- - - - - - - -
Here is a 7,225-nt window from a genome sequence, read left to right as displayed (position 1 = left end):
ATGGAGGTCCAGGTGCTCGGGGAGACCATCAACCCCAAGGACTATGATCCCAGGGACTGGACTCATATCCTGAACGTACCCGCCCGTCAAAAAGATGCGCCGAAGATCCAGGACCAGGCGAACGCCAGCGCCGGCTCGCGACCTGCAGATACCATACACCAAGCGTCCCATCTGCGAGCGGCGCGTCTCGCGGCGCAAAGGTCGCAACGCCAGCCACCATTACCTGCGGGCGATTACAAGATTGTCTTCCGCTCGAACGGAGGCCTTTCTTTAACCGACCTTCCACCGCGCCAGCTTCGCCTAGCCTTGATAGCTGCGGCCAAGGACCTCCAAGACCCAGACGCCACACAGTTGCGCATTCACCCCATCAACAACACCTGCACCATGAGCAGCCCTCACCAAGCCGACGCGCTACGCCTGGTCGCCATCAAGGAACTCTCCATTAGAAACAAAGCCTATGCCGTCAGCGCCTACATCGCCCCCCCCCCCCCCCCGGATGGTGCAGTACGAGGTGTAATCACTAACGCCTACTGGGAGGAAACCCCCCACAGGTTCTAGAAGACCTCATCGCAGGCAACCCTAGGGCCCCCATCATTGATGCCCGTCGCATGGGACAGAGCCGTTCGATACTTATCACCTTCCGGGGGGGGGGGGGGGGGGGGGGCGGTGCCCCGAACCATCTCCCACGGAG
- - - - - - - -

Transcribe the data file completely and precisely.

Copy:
Here is a 7,225-nt window from a genome sequence, read left to right as displayed (position 1 = left end):
ATGGAGGTCCAGGTGCTCGGGGAGACCATCAACCCCAAGGACTATGATCCCAGGGACTGGACTCATATCCTGAACGTACCCGCCCGTCAAAAAGATGCGCCGAAGATCCAGGACCAGGCGAACGCCAGCGCCGGCTCGCGACCTGCAGATACCATACACCAAGCGTCCCATCTGCGAGCGGCGCGTCTCGCGGCGCAAAGGTCGCAACGCCAGCCACCATTACCTGCGGGCGATTACAAGATTGTCTTCCGCTCGAACGGAGGCCTTTCTTTAACCGACCTTCCACCGCGCCAGCTTCGCCTAGCCTTGATAGCTGCGGCCAAGGACCTCCAAGACCCAGACGCCACACAGTTGCGCATTCACCCCATCAACAACACCTGCACCATGAGCAGCCCTCACCAAGCCGACGCGCTACGCCTGGTCGCCATCAAGGAACTCTCCATTAGAAACAAAGCCTATGCCGTCAGCGCCTACATCGCCCCCCCCCCCCCCCCGGATGGTGCAGTACGAGGTGTAATCACTAACGCCTACTGGGAGGAAACCCCCCACAGGTTCTAGAAGACCTCATCGCAGGCAACCCTAGGGCCCCCATCATTGATGCCCGTCGCATGGGACAGAGCCGTTCGATACTTATCACCTTCCGGGGGGGGGGGGGGGGGGGGGGCGGTGCCCCGAACCATCTCCCACGGAG